All Hazard planning allows for clearer thinking towards appropriate mitigation strategies by focusing on the elimination or reduction of the impact not the hazard. A community has very little control over most of the hazards they experiences but they can control to some degree the impact on their community, they can understand the impacts, they can mitigate the impact and they be prepared for the impact and be ready to recover from the impact.
An example would be power interruptions; the impact is the loss of power to essential community services and resources. Does the cause of the power interruption have a lot of importance in resolving or managing the loss of power? Not always, sometimes the cause can contribute to complicating the response to the management of power interruptions but essentially when the power is out, the power is out and essential services and resources require attention. A common example would be a power outage due to a lightening strike at the electric company’s primary generation station or sub-stations. Power will be out until the electric company repairs the damage and restores power. Chances are that your community has little to no ability to affect the repairs and must wait until the power is restored by the electric company. However; appropriate All Hazard planning should have identified power outages as a potential hazard with associated impacts to the community’s essential services and through risk management principles ranked accordingly. Mitigation strategies should have put in place, such as appropriate emergency generators at all of the essential services to accommodate emergency power should a power outage occur. If the power outage occurred due to a hurricane destroying the power distribution grid then the impact result is the same; no power, however; the effects of a hurricane can complicate the response to the impact by means of transportation difficulties, safety of personnel, and the length of time to repair due to the magnitude of the impact. Regardless, the power is out until restored, the community still must manage the essential services and resources by their All Hazard plan and their installed mitigation strategies.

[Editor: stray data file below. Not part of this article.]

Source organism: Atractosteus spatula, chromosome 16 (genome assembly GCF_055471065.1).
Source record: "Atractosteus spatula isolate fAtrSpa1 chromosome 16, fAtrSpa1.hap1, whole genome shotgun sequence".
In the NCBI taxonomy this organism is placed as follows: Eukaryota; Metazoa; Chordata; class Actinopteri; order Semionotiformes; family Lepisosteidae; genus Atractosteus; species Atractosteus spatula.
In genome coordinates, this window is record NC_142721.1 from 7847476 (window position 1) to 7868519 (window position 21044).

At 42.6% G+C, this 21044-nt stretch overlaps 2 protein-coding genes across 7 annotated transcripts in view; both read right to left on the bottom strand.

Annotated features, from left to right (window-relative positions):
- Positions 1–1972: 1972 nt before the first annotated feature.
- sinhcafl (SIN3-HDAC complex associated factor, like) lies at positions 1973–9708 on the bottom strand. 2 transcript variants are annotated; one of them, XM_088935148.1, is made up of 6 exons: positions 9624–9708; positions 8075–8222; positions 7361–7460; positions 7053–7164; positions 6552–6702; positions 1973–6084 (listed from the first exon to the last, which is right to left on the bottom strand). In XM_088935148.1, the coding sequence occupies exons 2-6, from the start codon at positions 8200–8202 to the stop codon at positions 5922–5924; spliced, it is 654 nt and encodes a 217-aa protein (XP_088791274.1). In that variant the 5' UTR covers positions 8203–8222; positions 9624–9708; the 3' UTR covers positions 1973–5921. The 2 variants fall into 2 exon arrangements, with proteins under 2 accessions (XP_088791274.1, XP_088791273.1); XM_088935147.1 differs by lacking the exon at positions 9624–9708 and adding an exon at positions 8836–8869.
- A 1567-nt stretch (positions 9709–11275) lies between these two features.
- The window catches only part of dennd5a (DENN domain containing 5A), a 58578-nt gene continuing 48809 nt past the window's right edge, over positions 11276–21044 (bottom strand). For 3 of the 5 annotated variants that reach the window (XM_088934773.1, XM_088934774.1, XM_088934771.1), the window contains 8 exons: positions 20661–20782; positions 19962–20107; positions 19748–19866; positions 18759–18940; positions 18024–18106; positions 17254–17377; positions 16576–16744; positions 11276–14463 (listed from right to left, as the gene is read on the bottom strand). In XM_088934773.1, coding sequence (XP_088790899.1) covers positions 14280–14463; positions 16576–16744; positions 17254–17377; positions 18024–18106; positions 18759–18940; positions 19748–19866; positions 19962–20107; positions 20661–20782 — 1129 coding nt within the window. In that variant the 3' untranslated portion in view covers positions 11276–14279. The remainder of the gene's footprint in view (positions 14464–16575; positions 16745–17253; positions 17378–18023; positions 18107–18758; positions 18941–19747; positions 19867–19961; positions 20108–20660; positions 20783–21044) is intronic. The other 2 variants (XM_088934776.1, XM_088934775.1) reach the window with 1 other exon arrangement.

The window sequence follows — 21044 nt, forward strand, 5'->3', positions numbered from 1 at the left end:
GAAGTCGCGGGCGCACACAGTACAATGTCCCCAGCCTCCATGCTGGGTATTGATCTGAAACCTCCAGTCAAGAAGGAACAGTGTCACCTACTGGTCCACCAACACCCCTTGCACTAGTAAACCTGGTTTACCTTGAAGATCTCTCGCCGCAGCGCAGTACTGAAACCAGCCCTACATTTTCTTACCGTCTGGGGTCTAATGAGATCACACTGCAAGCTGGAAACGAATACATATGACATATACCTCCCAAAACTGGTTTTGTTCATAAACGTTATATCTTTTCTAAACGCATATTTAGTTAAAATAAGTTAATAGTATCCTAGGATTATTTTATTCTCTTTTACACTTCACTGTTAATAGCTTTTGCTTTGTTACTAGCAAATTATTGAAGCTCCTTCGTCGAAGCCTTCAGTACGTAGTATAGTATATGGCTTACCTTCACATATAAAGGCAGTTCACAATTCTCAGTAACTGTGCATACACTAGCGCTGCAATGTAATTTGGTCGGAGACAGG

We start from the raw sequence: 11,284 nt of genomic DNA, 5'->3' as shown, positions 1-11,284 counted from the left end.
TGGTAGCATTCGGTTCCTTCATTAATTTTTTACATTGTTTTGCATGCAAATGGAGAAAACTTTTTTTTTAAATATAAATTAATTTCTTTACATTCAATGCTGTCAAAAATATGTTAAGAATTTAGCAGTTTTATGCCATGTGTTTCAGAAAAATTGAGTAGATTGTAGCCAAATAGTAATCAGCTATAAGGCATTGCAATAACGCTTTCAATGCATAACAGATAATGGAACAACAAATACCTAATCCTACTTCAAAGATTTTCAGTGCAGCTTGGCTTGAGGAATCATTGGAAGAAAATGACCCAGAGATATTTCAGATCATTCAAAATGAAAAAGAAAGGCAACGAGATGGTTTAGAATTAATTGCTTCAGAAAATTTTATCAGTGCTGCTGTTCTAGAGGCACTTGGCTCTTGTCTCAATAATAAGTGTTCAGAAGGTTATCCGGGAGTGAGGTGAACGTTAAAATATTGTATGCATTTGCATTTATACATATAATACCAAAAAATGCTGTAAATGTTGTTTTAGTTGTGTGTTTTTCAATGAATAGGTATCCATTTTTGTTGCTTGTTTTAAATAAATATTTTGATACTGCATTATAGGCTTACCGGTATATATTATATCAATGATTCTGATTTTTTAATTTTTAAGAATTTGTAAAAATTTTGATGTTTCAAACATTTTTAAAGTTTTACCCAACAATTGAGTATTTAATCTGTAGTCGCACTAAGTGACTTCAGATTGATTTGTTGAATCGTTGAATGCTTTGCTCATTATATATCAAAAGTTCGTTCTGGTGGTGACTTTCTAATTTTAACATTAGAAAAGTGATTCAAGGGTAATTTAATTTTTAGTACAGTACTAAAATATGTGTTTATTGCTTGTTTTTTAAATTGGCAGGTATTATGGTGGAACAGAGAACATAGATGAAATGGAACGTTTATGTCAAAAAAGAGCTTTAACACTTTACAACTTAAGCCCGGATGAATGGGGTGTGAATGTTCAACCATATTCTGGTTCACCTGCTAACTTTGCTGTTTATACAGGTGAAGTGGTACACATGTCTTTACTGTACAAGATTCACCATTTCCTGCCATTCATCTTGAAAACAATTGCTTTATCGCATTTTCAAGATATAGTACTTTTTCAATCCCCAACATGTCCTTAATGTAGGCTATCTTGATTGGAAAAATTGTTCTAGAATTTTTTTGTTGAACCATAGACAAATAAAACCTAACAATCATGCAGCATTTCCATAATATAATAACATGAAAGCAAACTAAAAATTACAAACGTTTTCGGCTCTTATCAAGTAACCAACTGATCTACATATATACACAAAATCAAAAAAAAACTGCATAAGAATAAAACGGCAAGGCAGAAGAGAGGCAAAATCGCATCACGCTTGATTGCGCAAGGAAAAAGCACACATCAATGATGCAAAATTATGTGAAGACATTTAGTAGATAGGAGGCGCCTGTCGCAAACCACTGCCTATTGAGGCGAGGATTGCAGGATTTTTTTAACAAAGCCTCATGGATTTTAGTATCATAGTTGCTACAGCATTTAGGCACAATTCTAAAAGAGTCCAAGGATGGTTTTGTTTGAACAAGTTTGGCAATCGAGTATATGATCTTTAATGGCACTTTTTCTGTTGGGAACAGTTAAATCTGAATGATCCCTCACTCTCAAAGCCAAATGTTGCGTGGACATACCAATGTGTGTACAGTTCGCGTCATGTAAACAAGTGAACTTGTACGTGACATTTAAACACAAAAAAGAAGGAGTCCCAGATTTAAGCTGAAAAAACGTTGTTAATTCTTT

An all hazard plan is a community’s emergency response plan and varies little from incident to incident. Unique and specialized response requirements are covered off in appendices. Any or all of the emergency organization can be activated at any time. Some of the common hazards impacting communities’ include: severe weather; earthquakes; fires; critical infrastructure failures (electricity, water, gas, transportation crashes, communications etc); flooding; epidemics/pandemics; hazmat incidents. All of these have common consequences and require a consistent response from a community’s plan.
4 PILLARS OF EMERGENCY MANAGEMENT
Emergency Management’s foundation rests with the 4 Pillars of Emergency Management: Prevention or Mitigation; Preparedness; Response and Recovery. These are the 4 main responsibilities of an Emergency Preparedness Program. Recognizing the hazards that can affect your community, understanding your community’s vulnerabilities and doing everything within the community’s power to prevent the effects of the hazards are the beginning steps. Once a hazard has been identified and understood strategies to either eliminate or reduce the effects are obligatory. If the threat cannot be eliminated, then the effects must be reduced as much as possible. Response plans must be crafted to manage the remaining impact to the community and once the impact has passed recovery plans return the community to as near the pre-impact status as possible in the quickest possible time.
“Comprehensive Emergency Management involves addressing hazards and disasters through a constant balancing of the mitigation, preparedness, response and recovery components.” (J. Lindsay 2004)